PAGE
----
Then by arbitrarily dropping the tilt angle (according to Mrs Jones, they just wanted to finish the job as quickly as possible and assured her it would make no difference at all), they added another $3800 LOSS of savings over ten years.

Then in the stuff up of all stuff ups they connected it wrong. This particular site has 4 meters; 2 with low loads, 1 with medium load 1 with high loads. Guess how it was connected? 26kW on the medium load and  14kW on the low load  circuit.

Using PVSell, I then ran a bunch of scenario’s to see what the real outcome was and what could be. In a nutshell one meter was going to export (effectively at ZERO value) around $3,800 of energy each year (around 59%). The second meter was going to export around $5474 per annum or 45%.

So in total, simply by connecting it to the wrong meters, they were giving away $92,277 of this customers potential savings over ten years.

On top of this, they have over priced the system by downgrading the offering and the whole thing was a mess. My conversation started with Mrs Jones, in tears and in a state of utter desperation.

Now although this is not over yet, to their credit the prime contractor has been assisting so far and has actually agreed with the majority of claims, admitting that it is wrong, which is great.

They have also got a third, all new sub contractor on site who knows his stuff and is trying really hard to fix things so far, which is also great.

There is still some negotiation and rectification work to do before its all fixed but this is a glaring example of what could possibly go wrong and the magnitude of the ramifications. I’ve helped Mrs Jones to get what she rightly deserved and so far its been kept out of the courts.

Commercial solar is awesome but as systems get bigger, so do the risks; as I have said over and over again in our Masterclasses. Solar provides a financial outcome for clients through savings, effectively its only tangible product. Skimp on the details and you are risking a significant change in those same financial outcomes and customers should not and will not stand for it. There are tools and software and companies who can help you if you need it.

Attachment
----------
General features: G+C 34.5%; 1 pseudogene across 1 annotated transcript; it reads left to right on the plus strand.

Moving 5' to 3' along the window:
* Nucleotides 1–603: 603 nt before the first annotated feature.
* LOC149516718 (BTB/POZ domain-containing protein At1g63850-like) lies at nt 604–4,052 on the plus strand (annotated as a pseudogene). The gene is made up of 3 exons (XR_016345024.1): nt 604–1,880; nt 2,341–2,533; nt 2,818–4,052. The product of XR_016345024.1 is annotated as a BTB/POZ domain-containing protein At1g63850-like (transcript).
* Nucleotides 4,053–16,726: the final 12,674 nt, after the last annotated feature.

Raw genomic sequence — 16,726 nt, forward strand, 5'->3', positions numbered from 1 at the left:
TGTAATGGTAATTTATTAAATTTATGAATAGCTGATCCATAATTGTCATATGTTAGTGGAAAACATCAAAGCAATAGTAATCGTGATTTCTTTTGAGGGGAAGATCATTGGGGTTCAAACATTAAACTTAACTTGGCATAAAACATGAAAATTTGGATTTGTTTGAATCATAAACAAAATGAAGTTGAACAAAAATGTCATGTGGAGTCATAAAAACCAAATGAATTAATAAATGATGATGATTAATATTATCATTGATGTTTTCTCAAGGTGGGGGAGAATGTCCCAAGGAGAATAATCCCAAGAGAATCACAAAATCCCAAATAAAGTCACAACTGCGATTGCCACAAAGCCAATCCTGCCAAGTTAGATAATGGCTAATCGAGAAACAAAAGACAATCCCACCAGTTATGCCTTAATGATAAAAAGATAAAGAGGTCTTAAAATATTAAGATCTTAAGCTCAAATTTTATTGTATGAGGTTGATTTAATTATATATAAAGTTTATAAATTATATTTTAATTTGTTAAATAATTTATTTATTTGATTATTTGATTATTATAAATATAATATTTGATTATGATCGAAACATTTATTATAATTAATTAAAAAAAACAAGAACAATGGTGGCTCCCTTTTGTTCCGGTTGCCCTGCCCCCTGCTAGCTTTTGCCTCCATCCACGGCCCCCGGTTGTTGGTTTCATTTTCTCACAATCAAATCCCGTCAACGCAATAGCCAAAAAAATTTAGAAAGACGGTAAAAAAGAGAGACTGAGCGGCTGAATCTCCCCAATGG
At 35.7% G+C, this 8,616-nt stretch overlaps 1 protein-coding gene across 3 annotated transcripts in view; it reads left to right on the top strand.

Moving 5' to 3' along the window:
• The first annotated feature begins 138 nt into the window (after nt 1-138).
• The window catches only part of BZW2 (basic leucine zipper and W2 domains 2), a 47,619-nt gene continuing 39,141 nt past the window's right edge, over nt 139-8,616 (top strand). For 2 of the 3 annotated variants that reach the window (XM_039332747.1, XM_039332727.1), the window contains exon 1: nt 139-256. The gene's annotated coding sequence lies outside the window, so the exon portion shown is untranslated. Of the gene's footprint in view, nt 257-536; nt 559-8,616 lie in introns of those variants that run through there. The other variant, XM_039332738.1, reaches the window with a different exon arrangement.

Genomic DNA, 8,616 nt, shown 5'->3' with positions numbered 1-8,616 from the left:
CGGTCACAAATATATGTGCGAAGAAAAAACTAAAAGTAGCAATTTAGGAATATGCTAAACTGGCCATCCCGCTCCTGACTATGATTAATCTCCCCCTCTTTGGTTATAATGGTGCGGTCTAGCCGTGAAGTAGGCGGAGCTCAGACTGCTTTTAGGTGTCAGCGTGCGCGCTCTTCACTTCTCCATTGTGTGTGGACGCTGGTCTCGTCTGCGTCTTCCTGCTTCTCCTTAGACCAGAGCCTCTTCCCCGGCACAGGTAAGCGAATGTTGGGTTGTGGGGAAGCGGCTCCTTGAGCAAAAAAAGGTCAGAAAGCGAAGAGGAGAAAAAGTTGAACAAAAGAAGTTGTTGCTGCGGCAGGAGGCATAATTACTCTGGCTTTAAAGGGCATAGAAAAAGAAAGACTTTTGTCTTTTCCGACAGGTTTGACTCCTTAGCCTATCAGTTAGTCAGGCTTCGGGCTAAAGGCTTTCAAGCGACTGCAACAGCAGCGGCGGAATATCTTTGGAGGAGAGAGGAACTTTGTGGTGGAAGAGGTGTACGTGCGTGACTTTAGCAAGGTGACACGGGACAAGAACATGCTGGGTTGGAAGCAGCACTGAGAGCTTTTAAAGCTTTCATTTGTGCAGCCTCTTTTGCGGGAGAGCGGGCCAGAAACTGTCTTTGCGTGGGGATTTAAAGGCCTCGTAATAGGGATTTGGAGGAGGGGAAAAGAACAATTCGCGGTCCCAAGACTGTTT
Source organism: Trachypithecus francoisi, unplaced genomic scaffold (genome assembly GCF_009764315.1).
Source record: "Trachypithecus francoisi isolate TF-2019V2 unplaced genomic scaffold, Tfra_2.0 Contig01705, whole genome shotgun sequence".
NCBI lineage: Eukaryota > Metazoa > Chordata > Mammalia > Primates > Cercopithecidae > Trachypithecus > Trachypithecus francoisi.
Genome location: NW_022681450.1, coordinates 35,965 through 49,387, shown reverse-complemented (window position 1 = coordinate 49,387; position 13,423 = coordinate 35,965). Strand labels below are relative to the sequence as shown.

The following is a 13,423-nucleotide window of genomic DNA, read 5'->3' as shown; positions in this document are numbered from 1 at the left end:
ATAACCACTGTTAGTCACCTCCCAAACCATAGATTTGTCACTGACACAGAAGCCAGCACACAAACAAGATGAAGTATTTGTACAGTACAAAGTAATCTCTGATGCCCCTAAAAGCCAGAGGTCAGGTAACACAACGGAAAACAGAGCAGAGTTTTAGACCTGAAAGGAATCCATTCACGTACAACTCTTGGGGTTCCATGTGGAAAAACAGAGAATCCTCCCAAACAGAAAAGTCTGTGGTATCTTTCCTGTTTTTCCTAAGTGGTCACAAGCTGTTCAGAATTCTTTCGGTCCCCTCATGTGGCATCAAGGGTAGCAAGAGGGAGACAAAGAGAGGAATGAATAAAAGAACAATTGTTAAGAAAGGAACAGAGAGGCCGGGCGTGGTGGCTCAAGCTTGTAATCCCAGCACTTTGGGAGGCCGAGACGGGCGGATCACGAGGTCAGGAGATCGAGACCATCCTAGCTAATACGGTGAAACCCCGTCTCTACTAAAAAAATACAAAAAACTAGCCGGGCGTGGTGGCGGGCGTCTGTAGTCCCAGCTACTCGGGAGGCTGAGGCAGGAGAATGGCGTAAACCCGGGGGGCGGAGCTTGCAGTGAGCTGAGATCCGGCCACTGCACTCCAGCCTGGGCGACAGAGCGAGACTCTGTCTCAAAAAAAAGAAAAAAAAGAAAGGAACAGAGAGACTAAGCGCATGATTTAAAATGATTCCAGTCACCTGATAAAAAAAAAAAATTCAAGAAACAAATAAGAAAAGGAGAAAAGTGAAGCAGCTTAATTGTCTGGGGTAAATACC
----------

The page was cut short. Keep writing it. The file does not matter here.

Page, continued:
Its not rocket science people, but attention to detail counts.

The post Commercial solar; what could possibly go wrong appeared first on Solar Business Services.

Photo Credit: Commercial Solar Problems/shutterstock

Nigel Morris's picture

Thank Nigel for the Post!

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Josh Nilsen's picture
Josh Nilsen on Sep 6, 2013 8:32 pm GMT

Awesome post.  Most of the work solar companies do is soft cost related and red tape related.  Some solar companies won’t even do business in certain places for this reason.

The best solar companies are heavily vertically integrated so this subcontracting mumbo jumbo won’t happen.  Anyone who’s ever done contracting work will know this pain very well.

John Miller's picture
John Miller on Sep 8, 2013 1:57 am GMT

Project management 101 starts with a detailed project scope, which was obviously missing from this project.  It appears that all parties involved lacked the basic knowledge or failed to hire competent project development-execution personnel.  You don’t have to be an expert in solar PV installations to recognize the gross incompetence documented in your post.

By the way, I assume this project required a building permit.  Where were the city or country building inspectors who normally review the project scope before issuing a permit-to-build?  In my past life in construction, this type of project also required the stamped approval of a certified engineer/designer.  Or, were these just additional details overlooked in the development of this project disaster?